For the 1626 Parliament, the Crown ensured that Phelips was named as High Sheriff of Somerset which debarred him from election. Although he was once again named as MP for Somerset and attempted to take his seat, in this case the law was clear and he was excluded. In the same year he was struck off the commission of the peace for Somerset, and refused to subscribe to the forced loan. He was elected MP for Somerset again in 1628. He was present at a meeting of the leaders at Sir Robert Cotton's house a few days before the session began, and again took an active part in the proceedings of the house. He protested against the sermons of Sibthorpe and Mainwaring, and was prominent in the debates on the petition of right, but the informal position of leader was taken by Sir John Eliot.[2]

Subsequently Phelips is said to have inclined more towards the court. In 1629 Charles wrote, urging him to look to the interest of the King rather than to the favour of the multitude. The King decided to rule without parliament from 1629. In 1633 Phelips sided with the court against the puritans on the question of suppressing wakes. In the same year he protested his devotion to the King, and was again put on the commission for the peace. However in 1635 he took part in resisting the collection of ship-money.[2]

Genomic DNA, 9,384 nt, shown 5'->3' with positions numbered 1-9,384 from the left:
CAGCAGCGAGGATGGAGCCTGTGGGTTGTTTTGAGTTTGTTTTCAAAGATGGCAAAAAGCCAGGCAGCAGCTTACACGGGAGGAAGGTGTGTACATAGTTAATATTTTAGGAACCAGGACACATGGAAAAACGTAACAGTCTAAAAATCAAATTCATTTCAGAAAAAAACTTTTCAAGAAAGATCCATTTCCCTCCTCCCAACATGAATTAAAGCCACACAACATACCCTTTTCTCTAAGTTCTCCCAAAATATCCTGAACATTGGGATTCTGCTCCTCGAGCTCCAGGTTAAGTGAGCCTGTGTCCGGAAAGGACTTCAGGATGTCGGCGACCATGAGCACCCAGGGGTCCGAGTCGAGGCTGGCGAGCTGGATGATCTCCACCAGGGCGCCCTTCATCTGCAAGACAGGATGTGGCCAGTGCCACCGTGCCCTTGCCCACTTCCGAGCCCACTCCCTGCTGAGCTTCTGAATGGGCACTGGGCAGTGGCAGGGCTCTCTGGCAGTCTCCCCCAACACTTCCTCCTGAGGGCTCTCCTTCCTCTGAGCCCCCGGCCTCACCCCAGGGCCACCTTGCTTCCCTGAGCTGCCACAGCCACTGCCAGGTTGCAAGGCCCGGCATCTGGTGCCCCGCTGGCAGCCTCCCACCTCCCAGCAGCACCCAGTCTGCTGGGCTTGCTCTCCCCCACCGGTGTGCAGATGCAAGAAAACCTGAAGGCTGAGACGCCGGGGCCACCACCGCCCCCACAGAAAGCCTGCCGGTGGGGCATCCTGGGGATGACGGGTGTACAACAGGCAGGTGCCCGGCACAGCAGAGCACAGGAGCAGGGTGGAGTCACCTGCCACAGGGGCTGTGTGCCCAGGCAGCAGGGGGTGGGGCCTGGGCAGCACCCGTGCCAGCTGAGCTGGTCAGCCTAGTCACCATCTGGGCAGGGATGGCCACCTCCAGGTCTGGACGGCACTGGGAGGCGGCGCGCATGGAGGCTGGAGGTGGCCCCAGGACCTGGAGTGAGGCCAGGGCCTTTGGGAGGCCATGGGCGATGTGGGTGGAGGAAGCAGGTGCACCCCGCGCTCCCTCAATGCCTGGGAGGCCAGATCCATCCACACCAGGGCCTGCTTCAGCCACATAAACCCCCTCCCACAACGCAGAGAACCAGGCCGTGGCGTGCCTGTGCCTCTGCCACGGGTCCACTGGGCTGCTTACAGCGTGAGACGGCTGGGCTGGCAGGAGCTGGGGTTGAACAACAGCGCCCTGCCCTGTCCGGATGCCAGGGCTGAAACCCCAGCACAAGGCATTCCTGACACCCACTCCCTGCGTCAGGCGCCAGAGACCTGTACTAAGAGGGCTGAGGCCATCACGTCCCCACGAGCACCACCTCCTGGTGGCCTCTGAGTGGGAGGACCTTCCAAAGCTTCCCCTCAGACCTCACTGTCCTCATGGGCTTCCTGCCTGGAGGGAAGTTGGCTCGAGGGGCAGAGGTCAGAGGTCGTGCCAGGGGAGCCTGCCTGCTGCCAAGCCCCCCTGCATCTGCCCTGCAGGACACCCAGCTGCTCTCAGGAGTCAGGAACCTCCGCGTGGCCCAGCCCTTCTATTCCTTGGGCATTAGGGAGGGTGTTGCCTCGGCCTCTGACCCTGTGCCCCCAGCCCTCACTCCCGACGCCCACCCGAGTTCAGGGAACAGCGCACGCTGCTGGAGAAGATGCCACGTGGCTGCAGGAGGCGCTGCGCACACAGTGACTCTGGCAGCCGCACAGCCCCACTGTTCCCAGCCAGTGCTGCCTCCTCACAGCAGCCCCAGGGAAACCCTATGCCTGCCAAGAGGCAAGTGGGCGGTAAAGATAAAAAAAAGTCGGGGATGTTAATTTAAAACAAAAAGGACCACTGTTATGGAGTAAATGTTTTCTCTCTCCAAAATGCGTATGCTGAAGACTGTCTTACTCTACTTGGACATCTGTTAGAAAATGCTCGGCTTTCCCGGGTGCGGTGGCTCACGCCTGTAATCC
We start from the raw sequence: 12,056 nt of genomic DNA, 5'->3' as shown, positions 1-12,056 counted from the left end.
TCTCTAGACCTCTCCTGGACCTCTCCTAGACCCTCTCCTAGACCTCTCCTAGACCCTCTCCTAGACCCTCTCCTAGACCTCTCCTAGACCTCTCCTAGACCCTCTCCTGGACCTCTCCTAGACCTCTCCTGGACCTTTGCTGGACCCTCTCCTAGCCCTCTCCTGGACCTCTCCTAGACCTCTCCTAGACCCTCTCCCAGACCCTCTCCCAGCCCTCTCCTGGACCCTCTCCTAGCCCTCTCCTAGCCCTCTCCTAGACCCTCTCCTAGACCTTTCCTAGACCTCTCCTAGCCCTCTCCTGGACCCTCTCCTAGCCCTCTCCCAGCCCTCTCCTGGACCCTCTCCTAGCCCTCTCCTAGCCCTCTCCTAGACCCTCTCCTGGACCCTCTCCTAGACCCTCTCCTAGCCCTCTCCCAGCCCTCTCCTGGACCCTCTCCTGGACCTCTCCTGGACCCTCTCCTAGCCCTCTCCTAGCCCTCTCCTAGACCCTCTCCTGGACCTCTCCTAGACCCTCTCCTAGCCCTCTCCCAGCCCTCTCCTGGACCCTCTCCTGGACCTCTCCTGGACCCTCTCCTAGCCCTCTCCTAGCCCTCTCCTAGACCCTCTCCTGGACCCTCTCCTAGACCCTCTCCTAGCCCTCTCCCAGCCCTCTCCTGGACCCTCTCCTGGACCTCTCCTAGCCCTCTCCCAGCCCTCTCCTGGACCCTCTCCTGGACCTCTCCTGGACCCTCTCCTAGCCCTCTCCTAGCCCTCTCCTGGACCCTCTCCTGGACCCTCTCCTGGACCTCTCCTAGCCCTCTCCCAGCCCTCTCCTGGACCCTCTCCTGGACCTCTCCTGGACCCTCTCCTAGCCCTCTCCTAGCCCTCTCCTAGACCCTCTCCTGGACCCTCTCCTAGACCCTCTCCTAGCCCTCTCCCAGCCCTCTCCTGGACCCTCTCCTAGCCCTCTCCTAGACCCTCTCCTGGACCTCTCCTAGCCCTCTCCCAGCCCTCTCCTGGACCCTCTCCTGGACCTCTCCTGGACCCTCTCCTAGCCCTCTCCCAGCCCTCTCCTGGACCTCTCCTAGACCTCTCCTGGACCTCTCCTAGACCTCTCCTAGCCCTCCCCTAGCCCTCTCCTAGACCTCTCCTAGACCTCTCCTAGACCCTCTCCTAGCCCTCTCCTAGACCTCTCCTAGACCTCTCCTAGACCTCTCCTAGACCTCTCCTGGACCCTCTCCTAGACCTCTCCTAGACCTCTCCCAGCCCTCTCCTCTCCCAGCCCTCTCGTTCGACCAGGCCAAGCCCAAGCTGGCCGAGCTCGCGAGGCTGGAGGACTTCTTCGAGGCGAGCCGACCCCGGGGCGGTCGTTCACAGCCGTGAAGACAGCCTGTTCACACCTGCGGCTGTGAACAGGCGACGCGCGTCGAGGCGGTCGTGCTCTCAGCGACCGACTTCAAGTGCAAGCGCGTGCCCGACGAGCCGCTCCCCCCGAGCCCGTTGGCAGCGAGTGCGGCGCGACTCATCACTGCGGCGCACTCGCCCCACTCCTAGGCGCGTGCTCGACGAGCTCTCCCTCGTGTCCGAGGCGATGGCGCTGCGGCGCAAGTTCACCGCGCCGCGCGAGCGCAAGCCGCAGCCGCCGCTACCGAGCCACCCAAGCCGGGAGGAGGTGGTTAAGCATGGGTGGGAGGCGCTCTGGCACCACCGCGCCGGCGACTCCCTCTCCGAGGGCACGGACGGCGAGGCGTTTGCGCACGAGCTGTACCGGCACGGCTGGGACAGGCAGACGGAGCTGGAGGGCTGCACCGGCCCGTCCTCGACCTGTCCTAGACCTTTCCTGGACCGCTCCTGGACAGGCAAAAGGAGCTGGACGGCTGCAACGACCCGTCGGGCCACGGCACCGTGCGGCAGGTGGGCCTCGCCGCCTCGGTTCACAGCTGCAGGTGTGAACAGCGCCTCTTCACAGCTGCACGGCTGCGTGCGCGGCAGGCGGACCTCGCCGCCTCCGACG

Phelips died "of a cold, choked with phlegm" and was buried at Montacute on 13 April 1638.[2]

Character assessment[edit]

Phelips was an impetuous, "busy, active man, whose undoubted powers were not always under the control of prudence".[2] According to Sir John Eliot, his oratory was ready and spirited, but was marred by "a redundancy and exuberance", and "an affected cadence and delivery"; he had "a voice of much sweetness", and spoke extempore.[2]

Family[edit]

Phelips married Bridget Gorges, daughter of Sir Thomas Gorges of Longford, Wiltshire. They had four daughters and three sons.[2]

  • Edward Phelips (the eldest son) succeeded him, became a colonel in the Royalist army, and had his estates sequestrated. He was later MP for Ilchester and Somerset.[2]
  • Robert Phelips (the second son, died 1707), also became a colonel in the royalist army, a courtier and a member of Parliament.[2]

Notes[edit]

  1. ^ A portrait by Hendrik Gerritsz Pot, preserved at Montacute House, represents Phelips holding a paper which formed the ground of the impeachment of Francis Bacon (National Portrait Gallery: Primary Collection NPG 3790).
  1. ^ a b c d Pollard 1896, p. 144.
  2. ^ a b c d e f g h i Pollard 1896, p. 145.
  3. ^ Pollard 1896, p. 145 cites Gardiner, History of England, v. 432.

References[edit]

Attribution

Parliament of England
Preceded by
John Hanham
Robert Yardley
Member of Parliament for East Looe
1604-1611
With: Sir John Parker
Succeeded by
George Chudleigh
Sir Reginald Mohun
Preceded by
Sir Peter Manwood
Thomas Wyvill
Member of Parliament for Saltash
1614
With: Ranulph Crewe
Succeeded by
Sir Thomas Trevor
Sir Thomas Smith
Preceded by
Sir James Ley
Nicholas Hyde
Member of Parliament for Bath
1621-1622
With: Sir Robert Pye
Succeeded by
Sir Robert Pye
John Malet
Preceded by
Sir Maurice Berkeley
Robert Hopton
Member of Parliament for Somerset
1624-1625
With: John Simms 1624
John Stawell
Succeeded by
Sir Henry Berkeley
Sir John Horner
Preceded by
Sir Henry Berkeley
Sir John Horner
Member of Parliament for Somerset
1628-1629
With: Sir Edward Rodney
Succeeded by
Parliament suspended until 1640